Space Needle Goes Gold for 50th Anniversary

Seatte's iconic tower gets a throwback look to celebrate its golden anniversary.

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Anthony Bolante / Reuters

The Space Needle is pictured being painted in throwback "Galaxy Gold," the original color of the 650-foot (198-meter) structure when it was unveiled during the 1962 World's Fair and Exposition, in Seattle April 20, 2012.

For the record, the color is “Galaxy Gold.”

In honor of its 50th anniversary, Seattle’s iconic space needle is being repainted in its original golden hue, a color it wore when it was first constructed for Seattle’s World’s Fair in 1962.

(PHOTOS: A Brief History of World’s Fairs)

At 605 feet tall, the Space Needle was once the tallest building west of the Mississippi; it stands proudly over a 74-acre campus designed specifically for the 1962 event that now hosts the Experience Music Project, Key Arena and other structures.

Originally designed to serve as an example of a building of the future, the needle—complete with its retro paint job—has become the city’s most recognizable symbol, and a reminder of what remains the largest event in Seattle’s history. The gold paint job will stay on for six months as the city continues to host various celebrations marking the World’s Fair anniversary throughout the summer.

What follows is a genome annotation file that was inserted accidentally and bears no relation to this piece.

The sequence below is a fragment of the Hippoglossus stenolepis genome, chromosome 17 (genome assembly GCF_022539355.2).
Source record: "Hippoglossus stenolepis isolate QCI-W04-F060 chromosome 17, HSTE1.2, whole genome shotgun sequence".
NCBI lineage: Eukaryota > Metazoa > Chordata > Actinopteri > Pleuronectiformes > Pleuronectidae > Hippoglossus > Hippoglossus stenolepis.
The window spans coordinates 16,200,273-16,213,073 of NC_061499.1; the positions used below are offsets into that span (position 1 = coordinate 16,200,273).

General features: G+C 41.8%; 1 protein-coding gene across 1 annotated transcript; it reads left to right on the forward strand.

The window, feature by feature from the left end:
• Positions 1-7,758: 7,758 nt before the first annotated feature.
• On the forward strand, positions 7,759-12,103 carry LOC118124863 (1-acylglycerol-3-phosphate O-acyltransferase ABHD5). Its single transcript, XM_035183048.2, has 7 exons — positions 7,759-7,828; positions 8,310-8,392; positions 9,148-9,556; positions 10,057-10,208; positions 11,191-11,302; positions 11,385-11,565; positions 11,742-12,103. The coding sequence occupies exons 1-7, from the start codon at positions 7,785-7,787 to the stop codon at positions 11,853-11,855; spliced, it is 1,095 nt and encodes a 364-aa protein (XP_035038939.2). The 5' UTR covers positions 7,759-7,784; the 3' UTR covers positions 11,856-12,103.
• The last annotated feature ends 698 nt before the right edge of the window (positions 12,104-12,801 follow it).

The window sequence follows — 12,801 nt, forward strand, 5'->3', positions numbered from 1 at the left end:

To help kick off festivities at the Needle, Saturday boasted $1 tickets to the observation deck for 360-degree views of the Puget Sound and downtown Seattle.

Jeff Wright, chairman of the company that owns and operates the Needle and the son of the man who built the three-legged structure, Howard S. Wright, applied the first coat of new Galaxy Gold. The last time the Space Needle went old-school was in 2002. Normally it’s painted a shimmery white, which can blend into Seattle’s often-overcast skies.

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